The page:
# Statics question.

1. Aug 10, 2008

### hyper

I have a statics question. In my book under a picture it says.

"To save material the beams used to support the roof of this shelter where tapered since the roof loadings will produce a larger internal moment at the beams' centers than at their ends."

picture:

http://img228.imageshack.us/img228/8010/bilde001sp4.jpg [Broken]

But why will the roof produce larger internal moments at the beams ends?

Last edited by a moderator: May 3, 2017
2. Aug 10, 2008

### tiny-tim

Hi hyper!

It seems a daft way of putting it, but I think they just mean that the end of the beam only has to support the roof above it, but the centre of the beam has to support the end of the beam also, and therefore the weight of the whole of the roof.

3. Aug 12, 2008

### hyper

Wow thanks, that's smart!

4. Aug 17, 2008

### hyper

I have thought some more about this and I think you are wrong tiny-tim. Why would the center have to support mroe? And what does this have to do with the moment?

5. Aug 17, 2008

### tiny-tim

Hi hyper!

Because the moment is the turning force that tends to make the beam bend (or break).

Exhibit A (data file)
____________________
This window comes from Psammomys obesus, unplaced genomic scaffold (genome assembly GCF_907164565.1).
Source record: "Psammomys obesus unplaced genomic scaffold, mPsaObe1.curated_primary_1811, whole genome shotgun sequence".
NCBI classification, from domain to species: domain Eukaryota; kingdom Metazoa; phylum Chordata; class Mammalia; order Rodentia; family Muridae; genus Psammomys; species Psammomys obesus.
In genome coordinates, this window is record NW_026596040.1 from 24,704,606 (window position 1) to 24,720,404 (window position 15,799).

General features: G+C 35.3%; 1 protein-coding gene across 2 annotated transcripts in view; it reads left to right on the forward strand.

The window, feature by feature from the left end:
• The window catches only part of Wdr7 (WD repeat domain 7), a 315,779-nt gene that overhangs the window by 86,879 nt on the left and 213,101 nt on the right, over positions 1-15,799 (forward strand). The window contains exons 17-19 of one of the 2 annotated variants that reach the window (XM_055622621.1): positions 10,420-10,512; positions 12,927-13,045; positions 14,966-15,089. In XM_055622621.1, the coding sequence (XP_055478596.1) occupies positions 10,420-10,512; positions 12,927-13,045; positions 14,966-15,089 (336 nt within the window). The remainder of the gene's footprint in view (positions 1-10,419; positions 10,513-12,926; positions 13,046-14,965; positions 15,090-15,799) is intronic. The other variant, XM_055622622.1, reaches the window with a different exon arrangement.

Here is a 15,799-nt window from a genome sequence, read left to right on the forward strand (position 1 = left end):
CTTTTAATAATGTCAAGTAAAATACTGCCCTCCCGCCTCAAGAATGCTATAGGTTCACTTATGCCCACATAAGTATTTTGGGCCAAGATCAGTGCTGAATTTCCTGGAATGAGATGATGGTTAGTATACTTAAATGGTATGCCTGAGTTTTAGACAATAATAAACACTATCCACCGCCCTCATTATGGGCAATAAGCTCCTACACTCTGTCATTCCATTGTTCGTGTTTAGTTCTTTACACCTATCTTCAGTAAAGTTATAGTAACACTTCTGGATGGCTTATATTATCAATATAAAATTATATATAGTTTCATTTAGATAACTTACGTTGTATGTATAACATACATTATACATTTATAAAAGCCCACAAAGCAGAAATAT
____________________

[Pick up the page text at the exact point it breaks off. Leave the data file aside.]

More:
For example, the same force twice as far from the centre has twice the moment, and therefore need twice the strength to counter it.

And the centre of the beam needs to be thicker than the ends because ultimately all the force passes through the centre.

6. Aug 20, 2008

### rdbateman

That is not what it is saying. The quote says that beam center will hold the most internal moment, which is not it's end. To illustrate, draw a cantilever beam of length L (i.e. a beam with a fixed support at one end and free at the other end). Furthermore, place a distributed load w along the length of the beam. With this structure in static equilibrium and within the elastic range, the largest internal moment will be located at the fixed end and will equal in magnitude to (w)(L^2)/2. The magnitude of the internal moment at the free end will be 0, and moments in between will gradually decrease parabolic as you travel away from the fixed end. Now lets talk design. The cross sectional area "needed" to handle the internal moment must be bigger at the fixed support than at the end because a larger cross sectional area must be needed to support a larger internal moment. If the beam was chosen to be perfectly rectangular, material would be wasted because you now have a large cross sectional area at the free end of the beam supporting a theoretical zero moment. That is why the beam's area becomes smaller as it travels away from the fixed support in a parabolic fashion.

Hope this helps! :)

Last edited by a moderator: May 3, 2017